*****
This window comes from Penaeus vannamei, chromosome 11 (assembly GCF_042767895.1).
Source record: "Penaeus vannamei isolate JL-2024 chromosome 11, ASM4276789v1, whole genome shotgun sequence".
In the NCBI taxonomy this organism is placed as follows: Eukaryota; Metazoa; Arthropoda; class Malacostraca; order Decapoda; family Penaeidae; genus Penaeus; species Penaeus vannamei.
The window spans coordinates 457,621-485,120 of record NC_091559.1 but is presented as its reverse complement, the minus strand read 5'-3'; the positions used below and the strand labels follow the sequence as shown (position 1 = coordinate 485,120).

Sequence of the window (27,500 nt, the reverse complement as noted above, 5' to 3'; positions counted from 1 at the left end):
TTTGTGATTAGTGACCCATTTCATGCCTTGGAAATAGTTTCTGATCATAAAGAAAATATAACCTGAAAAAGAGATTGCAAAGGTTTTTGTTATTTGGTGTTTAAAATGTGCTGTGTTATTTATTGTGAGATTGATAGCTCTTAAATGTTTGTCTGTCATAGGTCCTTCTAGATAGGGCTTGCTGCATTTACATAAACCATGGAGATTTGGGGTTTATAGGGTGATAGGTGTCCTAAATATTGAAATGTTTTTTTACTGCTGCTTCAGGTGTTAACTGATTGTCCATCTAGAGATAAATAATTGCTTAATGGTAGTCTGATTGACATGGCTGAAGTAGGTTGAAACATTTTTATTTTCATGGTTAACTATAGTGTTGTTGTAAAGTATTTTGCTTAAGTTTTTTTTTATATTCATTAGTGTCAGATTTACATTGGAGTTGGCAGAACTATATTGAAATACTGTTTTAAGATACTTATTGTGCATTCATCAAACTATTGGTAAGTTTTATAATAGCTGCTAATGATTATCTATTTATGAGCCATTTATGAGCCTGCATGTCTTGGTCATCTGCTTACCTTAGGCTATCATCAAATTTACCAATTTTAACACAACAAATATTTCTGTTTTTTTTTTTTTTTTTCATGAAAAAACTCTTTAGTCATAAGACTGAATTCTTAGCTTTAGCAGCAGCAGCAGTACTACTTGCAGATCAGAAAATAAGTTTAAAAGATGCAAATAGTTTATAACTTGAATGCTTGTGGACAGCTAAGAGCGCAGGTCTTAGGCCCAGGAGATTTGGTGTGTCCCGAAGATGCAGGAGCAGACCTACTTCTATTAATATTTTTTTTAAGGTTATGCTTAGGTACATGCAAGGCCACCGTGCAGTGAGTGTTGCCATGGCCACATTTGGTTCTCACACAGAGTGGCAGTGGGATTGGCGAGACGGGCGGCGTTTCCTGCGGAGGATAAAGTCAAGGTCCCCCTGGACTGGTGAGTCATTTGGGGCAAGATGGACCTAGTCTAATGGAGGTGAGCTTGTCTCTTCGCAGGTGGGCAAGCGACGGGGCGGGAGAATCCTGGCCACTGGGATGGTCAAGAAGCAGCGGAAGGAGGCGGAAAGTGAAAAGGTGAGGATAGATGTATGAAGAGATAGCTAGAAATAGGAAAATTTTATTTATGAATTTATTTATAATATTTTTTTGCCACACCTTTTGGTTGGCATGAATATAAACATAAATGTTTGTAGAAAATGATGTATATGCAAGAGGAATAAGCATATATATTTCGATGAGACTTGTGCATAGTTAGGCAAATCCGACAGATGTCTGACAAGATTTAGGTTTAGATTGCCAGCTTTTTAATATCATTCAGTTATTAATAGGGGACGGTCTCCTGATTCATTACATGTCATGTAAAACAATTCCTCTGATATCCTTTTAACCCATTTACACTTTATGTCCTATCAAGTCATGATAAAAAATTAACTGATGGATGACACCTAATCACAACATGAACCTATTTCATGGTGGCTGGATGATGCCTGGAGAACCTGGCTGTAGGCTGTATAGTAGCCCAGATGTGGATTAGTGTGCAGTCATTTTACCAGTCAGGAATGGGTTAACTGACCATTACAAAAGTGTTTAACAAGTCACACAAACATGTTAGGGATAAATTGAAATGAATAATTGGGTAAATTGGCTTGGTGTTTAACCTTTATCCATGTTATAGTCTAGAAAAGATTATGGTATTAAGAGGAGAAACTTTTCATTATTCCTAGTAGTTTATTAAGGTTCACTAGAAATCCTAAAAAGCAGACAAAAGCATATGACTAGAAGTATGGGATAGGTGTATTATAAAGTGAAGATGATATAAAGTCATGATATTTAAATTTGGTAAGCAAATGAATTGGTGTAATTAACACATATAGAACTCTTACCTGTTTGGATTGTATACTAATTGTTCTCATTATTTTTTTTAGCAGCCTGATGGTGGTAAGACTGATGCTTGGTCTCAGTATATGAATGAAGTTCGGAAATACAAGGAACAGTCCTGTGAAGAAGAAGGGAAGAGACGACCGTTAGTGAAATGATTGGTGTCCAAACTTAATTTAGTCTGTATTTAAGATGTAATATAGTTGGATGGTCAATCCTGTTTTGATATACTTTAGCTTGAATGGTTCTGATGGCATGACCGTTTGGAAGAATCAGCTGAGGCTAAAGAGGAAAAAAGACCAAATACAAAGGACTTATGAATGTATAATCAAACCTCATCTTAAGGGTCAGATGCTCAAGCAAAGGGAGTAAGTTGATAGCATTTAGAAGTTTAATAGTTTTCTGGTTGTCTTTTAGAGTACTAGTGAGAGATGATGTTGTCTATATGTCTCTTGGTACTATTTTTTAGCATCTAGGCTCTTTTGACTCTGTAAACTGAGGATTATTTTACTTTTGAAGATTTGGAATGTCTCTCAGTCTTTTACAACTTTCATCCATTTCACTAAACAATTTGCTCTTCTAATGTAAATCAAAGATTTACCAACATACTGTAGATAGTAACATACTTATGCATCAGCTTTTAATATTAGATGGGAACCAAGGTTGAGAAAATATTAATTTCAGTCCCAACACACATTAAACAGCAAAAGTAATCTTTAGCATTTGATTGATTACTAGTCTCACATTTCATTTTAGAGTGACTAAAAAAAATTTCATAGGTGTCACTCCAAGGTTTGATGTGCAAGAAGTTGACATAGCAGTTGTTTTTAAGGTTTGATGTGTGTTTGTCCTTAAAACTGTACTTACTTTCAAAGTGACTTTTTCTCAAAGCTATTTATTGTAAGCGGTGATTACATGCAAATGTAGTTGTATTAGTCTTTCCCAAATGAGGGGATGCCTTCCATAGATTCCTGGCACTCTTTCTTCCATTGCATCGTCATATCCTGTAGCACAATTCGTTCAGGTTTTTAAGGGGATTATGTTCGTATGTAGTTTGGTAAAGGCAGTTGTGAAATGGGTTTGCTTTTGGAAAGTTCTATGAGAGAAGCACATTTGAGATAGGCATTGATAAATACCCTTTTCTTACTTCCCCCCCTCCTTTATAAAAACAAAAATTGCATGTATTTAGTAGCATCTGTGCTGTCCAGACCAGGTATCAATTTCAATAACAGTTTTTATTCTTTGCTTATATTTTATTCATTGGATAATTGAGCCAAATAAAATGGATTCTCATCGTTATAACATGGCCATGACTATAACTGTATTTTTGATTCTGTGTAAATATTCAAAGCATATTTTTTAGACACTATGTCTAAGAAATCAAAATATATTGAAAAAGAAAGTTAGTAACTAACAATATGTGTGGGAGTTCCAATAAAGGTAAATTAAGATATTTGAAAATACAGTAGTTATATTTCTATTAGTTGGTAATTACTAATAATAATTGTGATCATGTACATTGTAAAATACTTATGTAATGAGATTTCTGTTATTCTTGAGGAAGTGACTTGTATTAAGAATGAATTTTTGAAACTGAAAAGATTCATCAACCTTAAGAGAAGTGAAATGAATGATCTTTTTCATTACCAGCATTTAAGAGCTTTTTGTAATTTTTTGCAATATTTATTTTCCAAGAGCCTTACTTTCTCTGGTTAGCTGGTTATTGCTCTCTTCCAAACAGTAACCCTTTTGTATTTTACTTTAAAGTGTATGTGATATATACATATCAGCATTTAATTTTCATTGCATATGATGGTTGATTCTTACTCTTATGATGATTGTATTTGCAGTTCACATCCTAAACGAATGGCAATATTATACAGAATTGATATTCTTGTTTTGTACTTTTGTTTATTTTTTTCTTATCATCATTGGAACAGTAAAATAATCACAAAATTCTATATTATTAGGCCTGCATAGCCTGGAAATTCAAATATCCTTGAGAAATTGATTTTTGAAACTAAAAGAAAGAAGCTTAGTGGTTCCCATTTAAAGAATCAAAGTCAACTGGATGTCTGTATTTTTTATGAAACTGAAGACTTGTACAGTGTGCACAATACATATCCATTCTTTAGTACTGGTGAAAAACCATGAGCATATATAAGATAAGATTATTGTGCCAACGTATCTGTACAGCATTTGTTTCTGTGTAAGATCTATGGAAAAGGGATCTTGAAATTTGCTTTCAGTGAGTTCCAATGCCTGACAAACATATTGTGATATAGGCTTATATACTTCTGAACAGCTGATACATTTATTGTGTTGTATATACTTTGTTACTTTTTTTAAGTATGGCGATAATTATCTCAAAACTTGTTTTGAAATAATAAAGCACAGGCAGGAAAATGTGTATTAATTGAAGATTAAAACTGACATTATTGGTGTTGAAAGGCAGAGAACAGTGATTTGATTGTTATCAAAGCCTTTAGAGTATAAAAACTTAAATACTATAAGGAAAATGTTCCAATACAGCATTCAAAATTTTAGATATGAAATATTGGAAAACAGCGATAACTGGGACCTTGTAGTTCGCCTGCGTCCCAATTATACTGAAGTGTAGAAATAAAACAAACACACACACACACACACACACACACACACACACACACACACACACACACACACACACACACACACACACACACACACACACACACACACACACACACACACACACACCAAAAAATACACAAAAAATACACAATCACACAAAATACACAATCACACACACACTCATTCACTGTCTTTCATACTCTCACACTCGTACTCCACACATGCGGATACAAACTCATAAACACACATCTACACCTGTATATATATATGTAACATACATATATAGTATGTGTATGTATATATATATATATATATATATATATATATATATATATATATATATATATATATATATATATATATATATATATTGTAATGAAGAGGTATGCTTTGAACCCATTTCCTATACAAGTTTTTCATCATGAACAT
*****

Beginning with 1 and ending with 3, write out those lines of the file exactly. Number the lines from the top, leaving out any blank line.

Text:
This window comes from Penaeus vannamei, chromosome 11 (assembly GCF_042767895.1).
Source record: "Penaeus vannamei isolate JL-2024 chromosome 11, ASM4276789v1, whole genome shotgun sequence".
In the NCBI taxonomy this organism is placed as follows: Eukaryota; Metazoa; Arthropoda; class Malacostraca; order Decapoda; family Penaeidae; genus Penaeus; species Penaeus vannamei.